A sluggish economy, high debt burden and tensions among its neighbors challenge the new leader’s ambitious development plans.
For decades, the strategically located sultanate of Oman has pursued a policy of neutrality, maintaining political independence even as tensions escalated between its neighbors Iran and Saudi Arabia.
But the death in January of the widely respected Sultan Qaboos bin Said, and a looming economic crisis, will soon test the resolve of his successor, Haitham bin Tariq Al Said, to hold a neutral course. Haitham, the former culture minister, had served as head of the committee for Oman’s ‘Vision 2040’ reform plans since December 2013.
Sultan Qaboos pulled his country from relative obscurity to a position as a regional power broker during his five-decade-long reign. Cracks emerged more recently, as a sluggish economy fuels unease and a high debt burden complicates efforts to address these problems. Diversification is a primary goal of Vision 2040.
Haitham is known for his business credentials, stoking hopes he will deregulate an economy saddled with debt that equaled 60% of GDP last year, according to London-based Capital Economics. A government pledge to introduce a 5% value-added tax next year is an early indicator of the new government’s seriousness.
But economic growth will expand a mere 0.5% this year and 0.8% in 2021, Capital Economics predicts. Its forecasts lie well below consensus estimates, which anticipate growth of closer to 2.5%-3.0%. Oil revenue is the easiest way to raise those numbers, reducing the debt as a result. According to Moody’s Investors Service, Oman requires oil prices of more than $90 a barrel to balance its budget.
Haitham wields an extraordinary level of control as head of state, prime minister, finance minister, foreign minister and defense minister, fueling speculation he may relinquish some powers in favor of technocrats or royal family members. But the economy is expected to come under further pressure from the recent outbreak of the coronavirus, as tourism and air travel dip. In March, Moody’s downgraded the state’s long-term issuer and senior unsecured ratings to Ba2 from Ba1, simultaneously changing its outlook to stable.
The sultanate’s fiscal position is also putting pressure on its long-standing dollar peg. Foreign exchange reserves and sovereign wealth fund assets combined equate to around 50% of GDP, lower than in any other Persian Gulf state except Bahrain. Haitham could turn to his neighbors for a bailout if the balance sheet continues to deteriorate; but that would come at a high political price, possibly including a shift in Oman’s relationship with Iran, the regional nemesis of Saudi Arabia and the United Arab Emirates.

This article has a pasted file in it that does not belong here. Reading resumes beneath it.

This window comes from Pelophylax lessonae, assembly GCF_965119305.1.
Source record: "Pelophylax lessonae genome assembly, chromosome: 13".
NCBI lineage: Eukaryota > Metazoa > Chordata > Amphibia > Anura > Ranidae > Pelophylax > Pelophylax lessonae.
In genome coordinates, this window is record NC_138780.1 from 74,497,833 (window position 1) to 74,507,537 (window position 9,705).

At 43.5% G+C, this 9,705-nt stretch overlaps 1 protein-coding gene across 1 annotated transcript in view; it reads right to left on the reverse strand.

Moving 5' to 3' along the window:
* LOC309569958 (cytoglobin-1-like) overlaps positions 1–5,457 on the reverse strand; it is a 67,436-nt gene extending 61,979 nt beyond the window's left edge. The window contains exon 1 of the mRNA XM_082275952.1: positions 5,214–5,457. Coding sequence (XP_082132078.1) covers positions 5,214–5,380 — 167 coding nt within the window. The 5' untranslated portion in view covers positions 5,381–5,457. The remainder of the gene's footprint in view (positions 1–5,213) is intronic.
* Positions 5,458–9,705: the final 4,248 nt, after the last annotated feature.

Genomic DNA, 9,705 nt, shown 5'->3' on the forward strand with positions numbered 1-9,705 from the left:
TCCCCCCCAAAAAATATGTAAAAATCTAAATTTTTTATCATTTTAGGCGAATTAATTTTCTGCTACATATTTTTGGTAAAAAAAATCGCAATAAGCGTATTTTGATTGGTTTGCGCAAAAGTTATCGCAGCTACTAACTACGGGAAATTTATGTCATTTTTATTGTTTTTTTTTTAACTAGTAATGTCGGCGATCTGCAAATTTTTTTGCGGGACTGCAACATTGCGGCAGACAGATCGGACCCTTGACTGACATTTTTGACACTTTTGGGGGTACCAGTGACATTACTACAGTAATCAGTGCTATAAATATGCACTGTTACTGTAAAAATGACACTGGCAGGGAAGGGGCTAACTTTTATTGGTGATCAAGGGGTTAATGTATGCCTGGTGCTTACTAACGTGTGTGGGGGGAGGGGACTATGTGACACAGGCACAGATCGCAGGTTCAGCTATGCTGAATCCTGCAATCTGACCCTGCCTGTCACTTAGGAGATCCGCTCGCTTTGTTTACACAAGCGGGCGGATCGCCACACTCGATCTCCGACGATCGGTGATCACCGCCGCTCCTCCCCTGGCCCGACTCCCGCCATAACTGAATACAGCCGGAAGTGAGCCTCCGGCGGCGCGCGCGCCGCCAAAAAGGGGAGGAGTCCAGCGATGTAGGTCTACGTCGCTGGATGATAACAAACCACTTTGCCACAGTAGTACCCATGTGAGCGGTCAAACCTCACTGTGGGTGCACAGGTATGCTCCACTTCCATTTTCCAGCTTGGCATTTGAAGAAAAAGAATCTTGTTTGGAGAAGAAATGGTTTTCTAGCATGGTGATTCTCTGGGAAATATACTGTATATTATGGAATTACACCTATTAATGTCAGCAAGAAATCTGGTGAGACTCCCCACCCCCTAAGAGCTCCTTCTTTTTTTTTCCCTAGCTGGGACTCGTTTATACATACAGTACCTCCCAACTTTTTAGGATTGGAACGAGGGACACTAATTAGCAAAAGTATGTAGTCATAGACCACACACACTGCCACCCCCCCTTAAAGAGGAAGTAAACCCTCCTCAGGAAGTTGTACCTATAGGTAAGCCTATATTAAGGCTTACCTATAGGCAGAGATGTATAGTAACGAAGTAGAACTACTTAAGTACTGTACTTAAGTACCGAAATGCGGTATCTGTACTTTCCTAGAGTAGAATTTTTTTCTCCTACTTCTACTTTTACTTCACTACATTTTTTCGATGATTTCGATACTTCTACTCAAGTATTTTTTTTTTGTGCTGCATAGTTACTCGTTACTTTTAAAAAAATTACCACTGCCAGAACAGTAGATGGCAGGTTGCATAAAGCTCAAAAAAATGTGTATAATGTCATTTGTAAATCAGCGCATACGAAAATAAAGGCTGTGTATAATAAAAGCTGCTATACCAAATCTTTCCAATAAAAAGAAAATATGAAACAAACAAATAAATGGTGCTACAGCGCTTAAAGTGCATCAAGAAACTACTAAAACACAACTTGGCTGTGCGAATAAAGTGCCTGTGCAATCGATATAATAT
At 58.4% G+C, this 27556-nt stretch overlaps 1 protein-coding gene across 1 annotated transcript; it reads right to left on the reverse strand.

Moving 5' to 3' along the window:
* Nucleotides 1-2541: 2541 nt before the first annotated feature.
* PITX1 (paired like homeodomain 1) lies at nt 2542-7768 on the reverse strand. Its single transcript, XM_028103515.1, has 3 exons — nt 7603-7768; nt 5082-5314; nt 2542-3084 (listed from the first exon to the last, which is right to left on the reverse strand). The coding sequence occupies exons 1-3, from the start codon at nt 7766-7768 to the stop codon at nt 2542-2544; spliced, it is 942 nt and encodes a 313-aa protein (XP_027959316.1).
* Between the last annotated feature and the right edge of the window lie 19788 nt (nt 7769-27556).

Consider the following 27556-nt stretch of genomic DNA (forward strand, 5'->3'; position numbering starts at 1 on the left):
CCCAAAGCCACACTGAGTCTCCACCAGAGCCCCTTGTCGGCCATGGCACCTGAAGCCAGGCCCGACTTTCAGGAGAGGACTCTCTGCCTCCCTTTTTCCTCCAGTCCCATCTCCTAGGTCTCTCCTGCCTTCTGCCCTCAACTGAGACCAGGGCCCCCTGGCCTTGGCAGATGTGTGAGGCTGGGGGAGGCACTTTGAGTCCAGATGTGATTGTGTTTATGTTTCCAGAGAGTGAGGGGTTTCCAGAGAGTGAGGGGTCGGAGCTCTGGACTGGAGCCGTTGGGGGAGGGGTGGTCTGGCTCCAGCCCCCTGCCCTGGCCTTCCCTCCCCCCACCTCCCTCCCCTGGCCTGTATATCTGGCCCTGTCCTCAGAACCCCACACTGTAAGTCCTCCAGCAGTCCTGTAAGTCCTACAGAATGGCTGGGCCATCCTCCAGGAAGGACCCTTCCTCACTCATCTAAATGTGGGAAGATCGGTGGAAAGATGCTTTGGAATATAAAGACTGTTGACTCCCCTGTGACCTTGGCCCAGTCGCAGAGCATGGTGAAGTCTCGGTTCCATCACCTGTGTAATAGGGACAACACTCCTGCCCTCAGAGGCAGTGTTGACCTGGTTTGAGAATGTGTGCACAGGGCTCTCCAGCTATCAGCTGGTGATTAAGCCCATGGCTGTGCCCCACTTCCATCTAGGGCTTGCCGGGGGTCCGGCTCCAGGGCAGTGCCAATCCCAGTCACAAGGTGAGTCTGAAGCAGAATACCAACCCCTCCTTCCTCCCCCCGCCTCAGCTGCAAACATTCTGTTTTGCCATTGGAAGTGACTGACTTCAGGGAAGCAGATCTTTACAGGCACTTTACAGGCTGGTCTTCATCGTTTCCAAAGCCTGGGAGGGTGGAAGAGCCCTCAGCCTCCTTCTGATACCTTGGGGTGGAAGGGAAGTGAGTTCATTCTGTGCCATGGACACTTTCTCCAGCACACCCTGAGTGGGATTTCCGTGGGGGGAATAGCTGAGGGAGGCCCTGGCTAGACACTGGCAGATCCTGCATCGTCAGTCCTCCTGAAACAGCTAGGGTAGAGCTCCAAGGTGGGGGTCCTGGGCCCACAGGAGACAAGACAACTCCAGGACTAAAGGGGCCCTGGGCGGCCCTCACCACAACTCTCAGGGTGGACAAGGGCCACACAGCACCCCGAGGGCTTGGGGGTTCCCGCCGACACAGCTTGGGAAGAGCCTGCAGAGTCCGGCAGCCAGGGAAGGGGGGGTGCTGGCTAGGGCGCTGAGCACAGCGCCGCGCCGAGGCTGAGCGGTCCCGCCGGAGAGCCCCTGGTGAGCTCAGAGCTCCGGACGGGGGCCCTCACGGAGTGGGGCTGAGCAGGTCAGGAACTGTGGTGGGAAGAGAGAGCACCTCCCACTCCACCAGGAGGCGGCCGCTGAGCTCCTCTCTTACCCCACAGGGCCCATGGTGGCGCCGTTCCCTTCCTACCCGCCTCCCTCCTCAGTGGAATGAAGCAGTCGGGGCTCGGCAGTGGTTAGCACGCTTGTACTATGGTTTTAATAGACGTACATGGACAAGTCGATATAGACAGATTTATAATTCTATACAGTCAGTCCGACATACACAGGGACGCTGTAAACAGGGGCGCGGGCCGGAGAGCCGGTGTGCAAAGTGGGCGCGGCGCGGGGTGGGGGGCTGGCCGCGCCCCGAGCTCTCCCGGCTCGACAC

It’s unlikely the sultanate will jettison its long-standing policy of neutrality, however, says Kristian Coates Ulrichsen, fellow for the Middle East at Rice University’s Baker Institute for Public Policy. “Oman may come under pressure from the UAE to tie economic and investment support to a rebalancing of regional relationships,” he says. “That will not so much involve abandoning Omani neutrality [as] resetting ties with the UAE and Saudi Arabia.”
That said, the six-member Gulf Cooperation Council remains split, with Bahrain, Saudi Arabia and the UAE continuing a standoff with Qatar, which they accuse of supporting terrorism.
Regional and international actors will be closely watching whether Oman can retain its role as a facilitator between Saudi Arabia and the US on one side and Tehran on the other, while embarking on a path of rapid economic diversification. Investors may be encouraged by recent initiatives including Muscat Airport City, a new development including a free-trade zone, a retail zone and a logistics hub, which Oman Aviation Group projects will attract over $1.5 billion of investment in the next 20 years.
In December 2019, Bloomberg reported that the government sold a 49% stake in Oman Electricity Transmission Company to China’s State Grid International Development as part of Beijing’s Belt and Road Initiative. And, earlier in 2019, Malaysia’s state oil company, Petroliam Nasional Berhad, purchased a 10% stake in Block 61 of the Al Khazzan onshore gas field.
With no sign of an early end to Saudi Arabia and Iran’s rivalry , Oman may find that its political and economic futures are not entirely its own to make. Investors, no doubt, will be keeping this well in mind.